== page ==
The 43-year-old bold, bespectacled, and bald chairman and CEO of upstart RCN does have at least some claim for bravado. His three-year-old, Princeton, NJ-based firm is making small but steady inroads in its quest to be the nation's dominant one-company-fits-all provider, laying fiber-optic networks capable of bundling local and long distance telephone service, cable, and high-speed Internet connectivity.
Having raised more than $3 billion last year alone (including $1.65 billion from Paul Allen's Vulcan Ventures) and with the backing of construction/ investment powerhouse Peter Kiewit Sons, RCN had laid more than 3,646 miles of fiber, by the end of 1999, an increase of 156 percent over 1998.
The number of "marketable homes"--those that can get its full suite of offerings--jumped to a half-million last year, double that of a year earlier. (To more quickly acquire customers, RCN has purchased Boston ISP Erols Internet and New York cable provider Liberty Cable, among others.) The appeal of RCN's connectivity offering is clear; its lines feed into the home at speeds 1,000 times as fast as a conventional phone modem and five times as quick as traditional cable.
So far, RCN's customers collectively buy 1 million services (each offering--cable, phone, etc.--is counted separately), a figure poised to grow greatly now that the company has launched a more comprehensive, competitively priced plan, "ResiLink," to increase the average number of bundled services per customer from two to four.
RCN's core strategy: focus on high-density markets like the Boston-Washington corridor, San Francisco-San Diego, and more recently, Chicago and Portland, where a great number of customers can be served for each inch of cable deployed. To wit, RCN's annual report notes that 44 percent of the country's telecom usage takes place in only 6 percent of the country. Unlike the monopolies, which are required to serve everybody, RCN can cherry-pick customers, offering residents a lower price, more options, a single bill, and one-call customer service.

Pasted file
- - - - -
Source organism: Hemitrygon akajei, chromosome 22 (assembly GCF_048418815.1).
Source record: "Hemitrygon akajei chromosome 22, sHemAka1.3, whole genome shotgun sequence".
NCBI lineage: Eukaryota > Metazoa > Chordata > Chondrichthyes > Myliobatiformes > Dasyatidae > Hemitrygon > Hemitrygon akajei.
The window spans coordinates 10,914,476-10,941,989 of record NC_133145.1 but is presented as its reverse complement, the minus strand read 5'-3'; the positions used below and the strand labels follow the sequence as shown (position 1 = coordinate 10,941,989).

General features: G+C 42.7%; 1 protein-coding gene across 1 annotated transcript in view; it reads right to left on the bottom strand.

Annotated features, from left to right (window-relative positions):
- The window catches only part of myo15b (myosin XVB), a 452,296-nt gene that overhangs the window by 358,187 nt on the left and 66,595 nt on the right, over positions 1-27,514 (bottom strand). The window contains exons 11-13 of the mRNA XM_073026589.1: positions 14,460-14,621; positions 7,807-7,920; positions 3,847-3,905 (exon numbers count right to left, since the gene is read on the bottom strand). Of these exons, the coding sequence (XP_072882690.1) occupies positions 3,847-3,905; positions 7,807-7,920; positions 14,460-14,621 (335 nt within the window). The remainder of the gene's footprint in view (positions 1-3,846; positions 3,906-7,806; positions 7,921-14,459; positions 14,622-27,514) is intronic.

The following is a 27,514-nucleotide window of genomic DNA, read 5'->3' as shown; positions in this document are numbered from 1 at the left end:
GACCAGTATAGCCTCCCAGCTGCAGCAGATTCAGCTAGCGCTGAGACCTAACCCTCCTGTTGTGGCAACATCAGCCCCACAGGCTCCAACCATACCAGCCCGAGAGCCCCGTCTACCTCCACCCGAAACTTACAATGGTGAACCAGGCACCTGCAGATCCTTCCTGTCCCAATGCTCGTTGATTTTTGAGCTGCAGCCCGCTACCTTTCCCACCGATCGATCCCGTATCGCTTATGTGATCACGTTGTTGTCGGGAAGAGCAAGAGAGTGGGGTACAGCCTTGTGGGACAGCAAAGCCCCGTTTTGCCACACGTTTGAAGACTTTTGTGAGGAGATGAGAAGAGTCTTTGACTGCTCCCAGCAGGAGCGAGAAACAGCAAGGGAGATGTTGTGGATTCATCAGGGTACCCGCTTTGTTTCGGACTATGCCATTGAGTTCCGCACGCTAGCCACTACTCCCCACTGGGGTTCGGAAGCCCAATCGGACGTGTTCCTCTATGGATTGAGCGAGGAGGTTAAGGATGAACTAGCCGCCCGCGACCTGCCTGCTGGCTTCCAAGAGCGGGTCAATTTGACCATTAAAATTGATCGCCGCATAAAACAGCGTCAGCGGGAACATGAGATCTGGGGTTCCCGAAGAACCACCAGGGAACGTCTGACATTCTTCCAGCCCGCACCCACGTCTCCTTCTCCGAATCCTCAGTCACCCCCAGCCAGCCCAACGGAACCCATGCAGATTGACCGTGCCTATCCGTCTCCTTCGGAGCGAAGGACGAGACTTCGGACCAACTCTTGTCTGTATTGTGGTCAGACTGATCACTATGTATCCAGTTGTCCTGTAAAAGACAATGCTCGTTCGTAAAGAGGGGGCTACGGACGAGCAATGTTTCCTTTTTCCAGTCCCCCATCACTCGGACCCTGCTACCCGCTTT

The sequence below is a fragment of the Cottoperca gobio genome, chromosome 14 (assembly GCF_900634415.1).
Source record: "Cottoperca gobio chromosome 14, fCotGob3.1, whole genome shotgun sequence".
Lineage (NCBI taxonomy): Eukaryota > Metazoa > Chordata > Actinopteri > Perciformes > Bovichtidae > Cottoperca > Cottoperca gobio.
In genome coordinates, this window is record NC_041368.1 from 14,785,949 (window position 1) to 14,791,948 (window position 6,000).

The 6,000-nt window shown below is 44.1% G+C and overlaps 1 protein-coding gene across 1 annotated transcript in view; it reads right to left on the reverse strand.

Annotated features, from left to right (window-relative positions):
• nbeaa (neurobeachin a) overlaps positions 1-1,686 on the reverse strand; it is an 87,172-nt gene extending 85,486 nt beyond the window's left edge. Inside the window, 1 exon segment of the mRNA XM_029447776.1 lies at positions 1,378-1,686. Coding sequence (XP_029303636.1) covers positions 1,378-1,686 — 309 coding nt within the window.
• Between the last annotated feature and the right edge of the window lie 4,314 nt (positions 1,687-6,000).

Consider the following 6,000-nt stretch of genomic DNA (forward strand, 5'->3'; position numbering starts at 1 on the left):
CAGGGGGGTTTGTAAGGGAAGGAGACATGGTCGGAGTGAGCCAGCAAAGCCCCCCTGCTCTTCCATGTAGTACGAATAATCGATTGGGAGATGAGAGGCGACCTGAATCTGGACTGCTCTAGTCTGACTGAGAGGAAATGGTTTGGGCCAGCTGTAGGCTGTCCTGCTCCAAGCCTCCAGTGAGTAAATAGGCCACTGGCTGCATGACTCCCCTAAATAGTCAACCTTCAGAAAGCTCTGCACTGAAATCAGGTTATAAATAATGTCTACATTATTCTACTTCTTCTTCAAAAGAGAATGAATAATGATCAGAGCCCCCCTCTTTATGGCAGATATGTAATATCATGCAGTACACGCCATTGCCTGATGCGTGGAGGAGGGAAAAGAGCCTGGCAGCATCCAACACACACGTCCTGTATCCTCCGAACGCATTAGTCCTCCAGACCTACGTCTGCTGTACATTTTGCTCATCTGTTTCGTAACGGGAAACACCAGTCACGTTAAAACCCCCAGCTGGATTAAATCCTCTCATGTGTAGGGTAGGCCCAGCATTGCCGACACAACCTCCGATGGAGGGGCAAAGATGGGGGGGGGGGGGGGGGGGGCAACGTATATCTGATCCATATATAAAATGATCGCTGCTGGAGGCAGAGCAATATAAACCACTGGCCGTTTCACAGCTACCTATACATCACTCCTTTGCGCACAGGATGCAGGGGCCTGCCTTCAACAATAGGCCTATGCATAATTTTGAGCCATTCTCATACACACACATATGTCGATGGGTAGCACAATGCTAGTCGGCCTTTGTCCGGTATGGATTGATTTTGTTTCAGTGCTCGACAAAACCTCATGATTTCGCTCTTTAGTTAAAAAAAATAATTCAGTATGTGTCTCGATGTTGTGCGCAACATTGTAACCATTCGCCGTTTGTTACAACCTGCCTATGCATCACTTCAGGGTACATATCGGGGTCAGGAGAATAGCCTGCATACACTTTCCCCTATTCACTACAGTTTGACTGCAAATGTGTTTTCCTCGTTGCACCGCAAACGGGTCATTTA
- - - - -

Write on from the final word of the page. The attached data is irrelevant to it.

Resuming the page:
Of course, the road to beating back the Goliaths who dominate these utilities--a prospect that this relentless David seems to relish--isn't without peril. First, there were lawsuits by Time Warner in New York and Cablevision Systems in Boston, as RCN threatened their cable territory. Both suits are settled and were not wholly unexpected by McCourt, who derogatorily terms it "Monopoly Behavior 101."
Then, there's the ongoing challenge of developing back-office systems for an industry that hasn't existed before. Not to mention the traditional risks for a startup venture--especially one whose top competitors, such as AT&T, view RCN's 1999 revenue of $276 million (up 31 percent from '98) as lunch change.
Finally, there's the not-insignificant hurdle of retraining technicians who have spent their entire careers installing and repairing one type of line (be it phone or cable) to handle them all. To that end, RCN recently opened a "Cable Camp" training center--an idea McCourt credits to his young son, who convinced his dad that camp was the best place to learn new skills.
Says Chris Larsen, telecommunications analyst at Prudential Securities: "They have their glitches, just like any startup, especially in trying to make their offerings seem seamless to the customer." Nonetheless, he believes RCN's product is terrific. "I keep asking, when are they coming to my house?"
Rather than dwell on the many challenges, McCourt prefers to keep his focus keen on his business plan. He views his venture as a once-a-century opportunity, akin to the days 100 years ago when telephone lines were being laid, or a generation ago when cable was. "Usually, in a capital-intensive business, the first person in has a huge advantage," he says. "But here, the technical, regulatory, and consumer environments are changing so rapidly that a new business like ours has the advantage of competing in a cost-effective way."
While his determination is serious, McCourt's demeanor is anything but. The light-hearted CEO donned a long blond wig at work last Halloween and points to a "no whining" sign in his office when required. The father of two is also the consummate family man, running out to catch his son's lacrosse or daughter's soccer games--although he admits to going back to the office afterward.
Taking advantage of the cheaper movement of data over the Internet, McCourt says that by first quarter 2001 his long distance service will be delivered that way, followed, eventually, by local telephone. He is also excited about the unknown--and unknowable--offerings of the future. "When electricity was built, it was for lights. But today only 9 percent of electrical use is lights. That's how it will be for bandwidth," he says. Anticipating those future uses, RCN's networks are built on the "85/15 model," where all the current services combined use only 15 percent of capacity.
"In the future, when home security, video on demand, energy monitoring, interactive advertising, and who knows what else become available, we won't have to upgrade our infrastructure, McCourt says. That's when he'll really have reason to crow.
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|Author:||Landau, Meryl Davids|
|Publication:||Chief Executive (U.S.)|
|Article Type:||Brief Article|
|Date:||Aug 1, 2000|
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